Steve Wynn

Overview and Early Life

Steve Alan Wynn was born on January 27th, 1942. He is currently ranked 491st on the Forbes Billionaire list (Worth $2.5 Billion), he has done many tremendous things for Las Vegas in his lifetime, including but not limited to resurrection and expansion of the Las Vegas strip. All of his companies are well known and the most renowned in Las Vegas, they include the Golden Nugget, The Mirage, Treasure Island, Bellagio, Wynn, and Encore. Wynn was born Stephen Alan Weinberg, however, changed his name shortly after to Wynn to avoid anti jewish discrimination. Just before Wynn finished college his father passed away of a heart attack, after this happened Wynn decided to go into the family business which was Bingo at the time. He spent his childhood in New York then later studied at the University of Pennsylvania, where he studied Anthropology and English while being a member of the Sigma Alpha Mu fraternity.  (Logo pictured below)

Early Career 

Wynn’s first large carrer succes started in 1976 when he first moved to Las Vegas however, before this large endeavor he worked smaller jobs at smaller casinos. His first small endeavor was being involved with Frontier, a hotel in which Steve spent $75,000 to own a 5% stake in the company, entitling him to the company’s gambling profits. He was involved with Frontier for a short time, his highest position in the company being the slot machine and Keno manager, however, after the “Freidman Card Cheating Scandal” he removed himself from Frontier.

Golden Nugget

One of his first business endeavors was purchasing an old casino named the Golden Nugget. When Steve purchased this casino it was old, boring, and not attracting much business, however, once Steve renovated it and restored it the Golden Nugget became one of the most popular casinos in Las Vegas. It was attracting high end clientele and Wynn quickly became a highly sought man in Las Vegas. With this great success from the Golden Nugget in Las Vegas he soon after opened one in Atlantic City on the boardwalk in 1980. Wynn continued to hold onto the Golden Nugget (Las Vegas) until 1987 when he sold it for $440 million allowing him to further pursue interest in his company’s flagship property, The Mirage, which opened in 1989.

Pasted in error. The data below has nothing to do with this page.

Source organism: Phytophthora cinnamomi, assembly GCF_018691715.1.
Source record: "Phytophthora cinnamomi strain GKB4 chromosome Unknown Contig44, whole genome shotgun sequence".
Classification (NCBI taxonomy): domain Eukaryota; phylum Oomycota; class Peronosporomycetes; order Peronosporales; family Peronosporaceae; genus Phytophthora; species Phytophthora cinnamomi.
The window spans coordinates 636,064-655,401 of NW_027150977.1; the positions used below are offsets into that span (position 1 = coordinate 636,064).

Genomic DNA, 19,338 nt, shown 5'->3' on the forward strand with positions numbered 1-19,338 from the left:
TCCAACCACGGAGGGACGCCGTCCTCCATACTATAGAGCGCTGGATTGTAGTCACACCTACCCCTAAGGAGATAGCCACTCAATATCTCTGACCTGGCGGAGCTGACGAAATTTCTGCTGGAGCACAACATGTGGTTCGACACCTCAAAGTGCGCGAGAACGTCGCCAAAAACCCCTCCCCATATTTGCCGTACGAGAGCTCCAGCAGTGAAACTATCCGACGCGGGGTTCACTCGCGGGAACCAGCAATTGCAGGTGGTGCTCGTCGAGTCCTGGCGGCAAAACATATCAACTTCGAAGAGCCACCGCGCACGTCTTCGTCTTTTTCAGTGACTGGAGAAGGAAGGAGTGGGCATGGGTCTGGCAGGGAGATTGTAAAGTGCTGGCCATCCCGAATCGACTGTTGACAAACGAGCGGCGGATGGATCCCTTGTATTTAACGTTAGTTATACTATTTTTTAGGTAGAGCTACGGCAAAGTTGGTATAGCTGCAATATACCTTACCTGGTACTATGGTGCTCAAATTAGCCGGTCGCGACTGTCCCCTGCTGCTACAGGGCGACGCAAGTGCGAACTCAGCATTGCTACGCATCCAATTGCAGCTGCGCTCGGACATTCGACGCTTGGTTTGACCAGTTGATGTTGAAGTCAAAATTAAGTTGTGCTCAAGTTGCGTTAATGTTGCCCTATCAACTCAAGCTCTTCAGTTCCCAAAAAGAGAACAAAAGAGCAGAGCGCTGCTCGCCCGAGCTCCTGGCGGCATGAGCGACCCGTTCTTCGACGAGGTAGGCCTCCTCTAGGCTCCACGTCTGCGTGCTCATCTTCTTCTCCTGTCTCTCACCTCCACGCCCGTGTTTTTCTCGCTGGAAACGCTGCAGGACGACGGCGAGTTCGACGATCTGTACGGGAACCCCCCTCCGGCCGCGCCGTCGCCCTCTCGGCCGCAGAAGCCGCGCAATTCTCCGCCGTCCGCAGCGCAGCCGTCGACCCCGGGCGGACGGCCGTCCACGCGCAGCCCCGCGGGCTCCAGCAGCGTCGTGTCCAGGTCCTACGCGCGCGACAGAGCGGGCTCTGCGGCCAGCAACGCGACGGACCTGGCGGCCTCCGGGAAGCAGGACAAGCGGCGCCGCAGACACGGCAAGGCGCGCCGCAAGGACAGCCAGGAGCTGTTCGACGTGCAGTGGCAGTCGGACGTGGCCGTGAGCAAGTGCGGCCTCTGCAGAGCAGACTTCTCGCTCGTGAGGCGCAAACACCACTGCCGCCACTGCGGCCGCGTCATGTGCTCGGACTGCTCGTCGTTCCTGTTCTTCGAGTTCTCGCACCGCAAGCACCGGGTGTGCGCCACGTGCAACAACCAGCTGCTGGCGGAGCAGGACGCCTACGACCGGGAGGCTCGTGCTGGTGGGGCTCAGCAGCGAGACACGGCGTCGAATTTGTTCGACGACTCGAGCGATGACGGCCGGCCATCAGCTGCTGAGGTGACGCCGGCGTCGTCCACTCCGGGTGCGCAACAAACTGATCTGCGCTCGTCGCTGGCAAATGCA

The Mirage and Treasure Island

The Mirage was Wynn’s first major strip project, which he funded the majority of the $630 million with junk bonds (Highest amount of money spent in casino history at the time). It was considered a very high risk investment when first opened because of the extreme lengths it went to in size, luxury, etc, however, it did pay off. When this casino/hotel was opened it set a new industry standard in luxury, beauty, and size. This casino boasted beautiful fountains outside of it, an indoor forest, and an outdoor volcano. It was seen as one of the best successes Las Vegas had ever seen. This so-called “Mega-Resort” started a whole new trend for resorts in Las Vegas, making Wynn somewhat of a pioneer. The unheard of size, which is 3.044 rooms was almost frowned upon at the time, believing that it would never reach full capacity. Shortly after opening The Mirage, Wynn opened Treasure Island directly next door to it. Ironically, Treasure Island used part of The Mirage’s parking lot for a portion of the building. Treasure Island boasted high-class entertainment acts such as Cirque Du Soleil and The Battle of Buccaneer Bay. Treasure Island has been rated one of Las Vegas’s most exhilarating and exciting resorts.

The Bellagio and Mirage Resorts Inc.

As you can see, with each hotel that Wynn opened, it became more and more spectacular, breathtaking, and innovative in both luxury, wow-factor, and size. The Bellagio, which was opened in 1993 with a price tag of $1.6 billion. Once again it has an unprecedented amount of rooms at 3,950, which was a first in Las Vegas history. After this casino was opened it was quoted that Forbes Magazine said “If you want to open anything Casino related in Las Vegas, you need to speak with Steve Wynn first.”. Which shows both the power and innovative views that he had in creating remarkable resorts. The Bellagio included an indoor lake, an art gallery, high-end boutiques, and restaurants. Wynn’s company also opened smaller casinos in Biloxi, Mississippi. in 2000 Wynn sold Mirage Resorts which then became MGM Mirage, Wynn then stepped down as chairman.

Late Career

Later in Wynn’s career he continued to open mega-resorts, which should be no surprise due to the fact that almost all of his business endeavors have been madly successful. Throughout his entire career, he only had to accept one buyout, and he was not pleased about it at all. In all, Steve Wynn was a pioneer for Las Vegas, many say without him Las Vegas would not be nearly the majestic and sought out vacation place it is now. Currently, Wynn is also chairman of the Moran Eye Institute at the University of Utah and a member of the Advisory Board at the canter for Strategic and International Studies in Washington, D.C. He is also a member of the Board of Trustees of the University of Pennsylvania, on the Board of the George Bush Presidential Library and most recently, was named Vice Chairman of the Kennedy Canter’s 2000 Corporate Fund Board. His most recent business venture was a $2.3 billion dollar resort in which he opened in 2008 during one of the worst recessions our country has ever seen. It is doing well, like most of his other projects, which leads to the great legacy that Steve Wynn has created for himself.




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